We currently allow questions about product claims in advertisements.

Would questions about claims made in product warnings be similarly acceptable if they are otherwise reasonably clear and notable?

I am thinking about "warnings" of the following types:

  • Warning: This Super Microwave 9000 XL (R) cooking equipment product may cause cancer.
  • Warning: Chew-O-Gum is hazardous to domestic dogs.
  • Warning: Happy Fun Ball may suddenly accelerate to dangerous speeds.
  • Warning: Taking more than 200mg of Nicedrugx may cause cirrhosis of the liver.
  • Warning: To prevent harm to children, replace cap when storing SprayPaintX.

These warnings imply the following underling claims which should be sufficiently clear and testable to be subject to skeptical inquiry:

  • Super Microwave 9000 XL (R) causes cancer.
  • Chew-O-Gum causes medical harm to dogs in some specific way(s) that can be detected and documented by veterinarians.
  • Happy Fun Ball physically wounds people through blunt force trauma.
  • Taking more than 200mg of Nicedrugx has (or can be) scientifically linked with cirrhosis of the liver.
  • Containers of SprayPaintX that are stored without the cap in place are harmful to children in some way that can be defined and/or quantified.

Now, I know that many people are likely to jump in and say that most product warnings today are written by lawyers and not scientists. That doesn't detract from my question, but rather enhances it - claims written by non-scientists are more likely to lack a scientific basis, have methodology issues, or rely on junk sources or erroneous math. In other words, these questions are likely to consider an underlying question of "Is this claim just some lawyer being overly cautious in trying not to get their client sued or is there actual scientific research backing it up?".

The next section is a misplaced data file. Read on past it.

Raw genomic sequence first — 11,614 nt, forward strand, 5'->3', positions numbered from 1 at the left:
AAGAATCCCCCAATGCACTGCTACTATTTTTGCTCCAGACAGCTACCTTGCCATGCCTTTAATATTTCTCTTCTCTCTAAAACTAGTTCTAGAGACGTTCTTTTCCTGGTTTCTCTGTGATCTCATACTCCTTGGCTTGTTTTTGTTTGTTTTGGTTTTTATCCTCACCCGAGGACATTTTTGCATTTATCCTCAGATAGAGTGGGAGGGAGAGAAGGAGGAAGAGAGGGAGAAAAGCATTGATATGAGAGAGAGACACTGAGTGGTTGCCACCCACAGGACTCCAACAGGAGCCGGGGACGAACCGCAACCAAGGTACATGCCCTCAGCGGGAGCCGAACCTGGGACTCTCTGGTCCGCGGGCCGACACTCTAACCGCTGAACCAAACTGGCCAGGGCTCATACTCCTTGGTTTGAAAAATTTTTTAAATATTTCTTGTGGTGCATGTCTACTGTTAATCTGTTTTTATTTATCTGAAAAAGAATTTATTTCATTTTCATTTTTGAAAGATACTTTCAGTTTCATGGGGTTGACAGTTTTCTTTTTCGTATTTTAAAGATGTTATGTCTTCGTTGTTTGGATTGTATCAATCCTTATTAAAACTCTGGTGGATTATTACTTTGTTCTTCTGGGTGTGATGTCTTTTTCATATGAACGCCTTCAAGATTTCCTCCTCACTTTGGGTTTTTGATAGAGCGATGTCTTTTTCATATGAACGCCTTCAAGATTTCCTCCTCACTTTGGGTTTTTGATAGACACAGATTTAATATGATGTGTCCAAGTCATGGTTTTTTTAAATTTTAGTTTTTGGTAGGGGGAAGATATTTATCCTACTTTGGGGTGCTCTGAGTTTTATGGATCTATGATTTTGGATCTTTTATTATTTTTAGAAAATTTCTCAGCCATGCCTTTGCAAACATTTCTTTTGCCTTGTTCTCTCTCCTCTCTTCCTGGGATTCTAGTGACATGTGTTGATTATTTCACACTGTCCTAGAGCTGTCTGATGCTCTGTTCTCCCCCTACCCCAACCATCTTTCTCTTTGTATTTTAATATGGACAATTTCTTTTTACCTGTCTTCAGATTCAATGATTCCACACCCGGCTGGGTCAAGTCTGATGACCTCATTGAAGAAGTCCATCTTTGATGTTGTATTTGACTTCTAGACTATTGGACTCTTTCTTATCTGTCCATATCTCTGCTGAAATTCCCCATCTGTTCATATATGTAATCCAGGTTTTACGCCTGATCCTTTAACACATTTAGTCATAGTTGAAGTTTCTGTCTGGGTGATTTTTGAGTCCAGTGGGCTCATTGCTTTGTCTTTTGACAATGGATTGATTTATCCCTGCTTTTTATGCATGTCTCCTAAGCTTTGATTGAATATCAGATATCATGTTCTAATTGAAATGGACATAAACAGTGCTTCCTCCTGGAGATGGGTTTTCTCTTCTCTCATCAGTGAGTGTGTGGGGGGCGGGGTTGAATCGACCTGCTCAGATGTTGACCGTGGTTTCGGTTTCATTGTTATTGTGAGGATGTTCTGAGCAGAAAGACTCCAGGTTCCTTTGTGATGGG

Answers to these questions are likely to take one of the following patterns:

  • The claim is true, the danger is real and demonstrable.
  • Evidence for or against the claim is dubious or nonexistent, but the warning is made "out of an abundance of caution" or on the advice of lawyers to reduce legal risk.
  • The claim is demonstrably false, but the warning is legally mandated or otherwise compelled speech on the part of the manufacturer or seller.

1 Answer 1


I can't see any reason why questions like these wouldn't be acceptable here.

Here are some example existing questions that I think fall into your category, and have been reasonably well-received:

Here are some related ones, that almost do:

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